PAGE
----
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Communion Meditations (2019)



Originally scheduled for May 5

Consider, if you will, the plight of the ordinary dentist. You pay him to make repairs to your teeth; but you also pay him to prevent more decay — which thus of course means that he has less work to do. By doing this you are depriving him of some future income. Your dentist doesn’t seem to mind; in fact, he thinks it’s a good idea. You will notice that your insurance company usually will pay for preventive work as well. One good example of preventive work for the dentist is a teeth cleaning session. Every six months or so you are to go in and experience that symphony of scraping sounds which marks your teeth being cleaned.

It is a form of preventive maintenance. Not surprisingly, there are lots of things on this planet which benefit from the concept of preventive maintenance. For example:

·         The manufacturer of your car recommends that you bring it in at certain intervals to have the oil and filter changed. This helps prevent damage to the engine, and thus in the long run saves you money.

·         Human beings have the same thing. You get an annual physical examination; you buy vitamins to help prevent various diseases; you get vaccinated to prevent other diseases.

·         Even computers have this. If you have an antivirus program on your computer, the chances are excellent that it conducts an antivirus scan at frequent intervals. They are set to do this without you noticing — it’s called “background processing” — but they do it nonetheless.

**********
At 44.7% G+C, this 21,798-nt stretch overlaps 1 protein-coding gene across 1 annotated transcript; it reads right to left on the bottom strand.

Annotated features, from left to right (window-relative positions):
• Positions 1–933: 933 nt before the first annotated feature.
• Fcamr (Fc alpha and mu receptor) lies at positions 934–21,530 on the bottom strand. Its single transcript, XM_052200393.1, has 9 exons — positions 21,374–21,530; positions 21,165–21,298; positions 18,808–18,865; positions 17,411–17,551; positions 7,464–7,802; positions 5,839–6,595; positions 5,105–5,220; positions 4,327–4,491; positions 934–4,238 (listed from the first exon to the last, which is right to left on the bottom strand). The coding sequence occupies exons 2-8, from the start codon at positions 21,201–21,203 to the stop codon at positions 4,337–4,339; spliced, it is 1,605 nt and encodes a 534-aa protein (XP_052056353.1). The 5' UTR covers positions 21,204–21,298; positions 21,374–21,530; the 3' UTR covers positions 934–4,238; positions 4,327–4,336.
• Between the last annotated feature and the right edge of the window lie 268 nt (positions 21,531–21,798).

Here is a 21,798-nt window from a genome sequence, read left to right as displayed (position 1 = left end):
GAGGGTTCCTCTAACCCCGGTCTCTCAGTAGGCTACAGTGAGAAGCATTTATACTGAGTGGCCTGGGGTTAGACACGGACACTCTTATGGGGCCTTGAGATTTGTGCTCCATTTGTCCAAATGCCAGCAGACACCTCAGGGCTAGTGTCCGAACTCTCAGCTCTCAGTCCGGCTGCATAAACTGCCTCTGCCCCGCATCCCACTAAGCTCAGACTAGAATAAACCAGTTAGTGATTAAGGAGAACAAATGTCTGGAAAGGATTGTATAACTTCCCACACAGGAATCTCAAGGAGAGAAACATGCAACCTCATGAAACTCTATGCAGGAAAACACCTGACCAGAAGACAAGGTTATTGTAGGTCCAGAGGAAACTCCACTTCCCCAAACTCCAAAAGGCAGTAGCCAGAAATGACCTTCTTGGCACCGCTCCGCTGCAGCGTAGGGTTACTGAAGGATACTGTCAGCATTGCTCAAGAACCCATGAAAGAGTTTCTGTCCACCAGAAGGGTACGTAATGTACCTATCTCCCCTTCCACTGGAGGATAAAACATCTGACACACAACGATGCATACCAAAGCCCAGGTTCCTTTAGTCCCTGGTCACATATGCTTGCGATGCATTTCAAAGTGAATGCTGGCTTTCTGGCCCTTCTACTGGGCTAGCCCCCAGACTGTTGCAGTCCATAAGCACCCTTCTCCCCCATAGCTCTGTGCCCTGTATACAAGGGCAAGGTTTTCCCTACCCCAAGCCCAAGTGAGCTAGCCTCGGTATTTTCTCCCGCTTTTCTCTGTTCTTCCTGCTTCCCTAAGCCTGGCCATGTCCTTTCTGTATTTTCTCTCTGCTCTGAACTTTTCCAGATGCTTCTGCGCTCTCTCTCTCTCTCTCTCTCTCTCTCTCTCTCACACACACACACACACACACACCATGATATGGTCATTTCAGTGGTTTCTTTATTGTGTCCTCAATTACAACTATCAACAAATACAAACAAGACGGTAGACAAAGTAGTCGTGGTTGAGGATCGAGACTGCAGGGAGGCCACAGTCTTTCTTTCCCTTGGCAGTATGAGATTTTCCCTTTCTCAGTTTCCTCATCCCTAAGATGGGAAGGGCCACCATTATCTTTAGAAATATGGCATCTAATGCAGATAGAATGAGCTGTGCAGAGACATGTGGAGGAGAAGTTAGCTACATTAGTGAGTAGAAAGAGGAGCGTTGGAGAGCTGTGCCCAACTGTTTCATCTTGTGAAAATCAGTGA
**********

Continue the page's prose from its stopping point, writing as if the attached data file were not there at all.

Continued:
In a perfect world this would not be necessary. This is not a perfect world.

God has a similar program with regard to sin. It’s a part of communion.

·         We are taught that we are to take communion regularly. One reason for this is so that this preventive maintenance will take place.

·         Each time we partake, we are first to examine ourselves. We are to look at how we are behaving; we are to look at how others might see us — and then find those things which need to be fixed. We are looking for spiritual decay.

·         As we find it, we are to set in motion the process of removing it. First we are to repent of our sins. That means telling God we are sorry — but also turning our lives around to stop doing whatever it is that displeases God. Then, asking God’s help, we are to follow through and reform our lives to match his desires, not ours.

Don’t take this lightly. If you fail in dental maintenance — brushing, flossing, teeth cleaning, and so on — the dentist resorts to the drill. If you fail in spiritual maintenance, you oblige God to resort to measures which are both more powerful and more painful. Examine yourself, therefore, and then repent and reform.


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